The composition of this roofing material makes it especially sturdy in extreme weather conditions. And it's often coated with titanium dioxide (TiO), a chemical which gives it a lighter color and is known for its UV-filtering effects. If you're looking for a heat-absorbing roofing option that can endure long periods of sunlight without cracking or breaking down, EPDM is a good option.
The best roofing option for hot climates depends on a variety of factors. It really comes down to affordability, durability, and personal preference.
Are Clay Tile Roofs Expensive?
A brand-new clay roof can cost anywhere from $10-$19 per square foot or roughly $1000-$1900 per square. The price to install a clay roof is usually higher than a typical shingle roof; the savings in the long term may be worth the extra upfront costs. A clay roof can last well over 80 years if it is maintained properly, which means that the probability that you'll need to replace the roof after its installation is pretty slim. Also, clay roofs are very resistant to the elements and stand up well rain, hail, snow, and fire.
Benefits of clay roofs:
- Increased energy efficiency
- Easy and simple maintenance
- Incentive programs and rebates (depending on the state in which you reside)
- Natural and recyclable materials
Clay roofing systems, however, do come with their own share of setbacks and shortcomings--just as with any other roofing option.
Here are a few things to consider before installing a clay roof.
On top of offering little upkeep, clay roofs offer long-term savings as they're more energy-efficient than their metal or traditional shingle counterparts. Clay tiles are also naturally resistant to high temperatures, which allows for the airspace surrounding the tiles to create an effective thermal barrier between the outdoors and the interior of your home. Homeowners who install clay roofs can reduce the overall load on their HVAC system during both warmer and colder months.
Clay roof tiles are substantially heavier than most traditional roof shingles. It's important to consider whether or not your home's current roofing structure has the ability to support the amount of added weight. When considering a clay roof system, seeking out the advice of an experienced home builder or structural engineer can help you determine if your home can safely accommodate this heavier roofing material.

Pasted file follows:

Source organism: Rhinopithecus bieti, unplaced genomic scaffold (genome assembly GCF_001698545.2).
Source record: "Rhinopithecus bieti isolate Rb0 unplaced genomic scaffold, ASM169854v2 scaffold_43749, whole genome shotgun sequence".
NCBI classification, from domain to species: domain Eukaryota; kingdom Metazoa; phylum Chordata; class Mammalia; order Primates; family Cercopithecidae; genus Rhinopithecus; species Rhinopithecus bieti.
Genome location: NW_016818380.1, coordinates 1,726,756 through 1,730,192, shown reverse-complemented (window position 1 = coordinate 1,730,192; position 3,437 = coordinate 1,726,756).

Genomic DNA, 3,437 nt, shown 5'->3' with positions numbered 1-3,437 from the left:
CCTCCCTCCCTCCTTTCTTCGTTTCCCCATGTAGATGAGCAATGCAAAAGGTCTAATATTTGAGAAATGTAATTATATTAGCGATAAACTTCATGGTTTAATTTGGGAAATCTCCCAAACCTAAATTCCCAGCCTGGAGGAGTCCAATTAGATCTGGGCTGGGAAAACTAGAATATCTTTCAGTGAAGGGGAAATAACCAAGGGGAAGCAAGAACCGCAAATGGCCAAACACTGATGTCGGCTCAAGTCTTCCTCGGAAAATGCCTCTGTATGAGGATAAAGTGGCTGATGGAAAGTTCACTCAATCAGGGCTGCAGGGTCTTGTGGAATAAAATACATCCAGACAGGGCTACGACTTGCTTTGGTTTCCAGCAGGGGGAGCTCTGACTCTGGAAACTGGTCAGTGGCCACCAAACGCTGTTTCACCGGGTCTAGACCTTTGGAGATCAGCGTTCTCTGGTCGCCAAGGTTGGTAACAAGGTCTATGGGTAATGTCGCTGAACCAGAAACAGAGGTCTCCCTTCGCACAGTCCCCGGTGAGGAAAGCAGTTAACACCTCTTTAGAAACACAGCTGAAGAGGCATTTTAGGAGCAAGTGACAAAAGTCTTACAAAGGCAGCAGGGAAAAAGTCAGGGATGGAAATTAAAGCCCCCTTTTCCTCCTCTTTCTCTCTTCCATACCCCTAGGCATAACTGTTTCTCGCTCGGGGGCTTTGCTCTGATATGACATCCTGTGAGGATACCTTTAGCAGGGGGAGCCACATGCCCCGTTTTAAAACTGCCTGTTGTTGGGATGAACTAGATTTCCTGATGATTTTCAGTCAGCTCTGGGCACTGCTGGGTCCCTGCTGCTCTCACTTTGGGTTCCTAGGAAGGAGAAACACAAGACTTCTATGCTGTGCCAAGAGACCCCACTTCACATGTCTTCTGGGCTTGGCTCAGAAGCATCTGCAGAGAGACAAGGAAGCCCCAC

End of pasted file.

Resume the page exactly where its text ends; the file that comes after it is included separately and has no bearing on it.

Roofing experts state that if the roof of your home has a slope that's less than 18 degrees, the added weight of the clay tiles won't be the best option for your roof type. Before installing a clay roof, it's best to have the angle of your roof's slope checked by a roofer.
While clay tiles can last around a century or longer, the underlayment that supports them will not have this type of longevity. You will need to replace your clay roof's underlayment about every 20 years or so.
One of the best benefits of having a clay roof is that they require very little maintenance. They're known for their exceptional durability; however, they should be periodically inspected for cracks or chips and quickly replaced if any damaged tiles are discovered. Other than that, you only need to rinse the roof with water annually to prevent debris accumulation and buildup.
Now that you know how much cool roofs costs and which roofing material is best for hot climates, you can hopefully make the best buying decision if you ever need to replace your roof. Feel free to check out our other blog posts to learn more information about how to save money with your home improvement costs: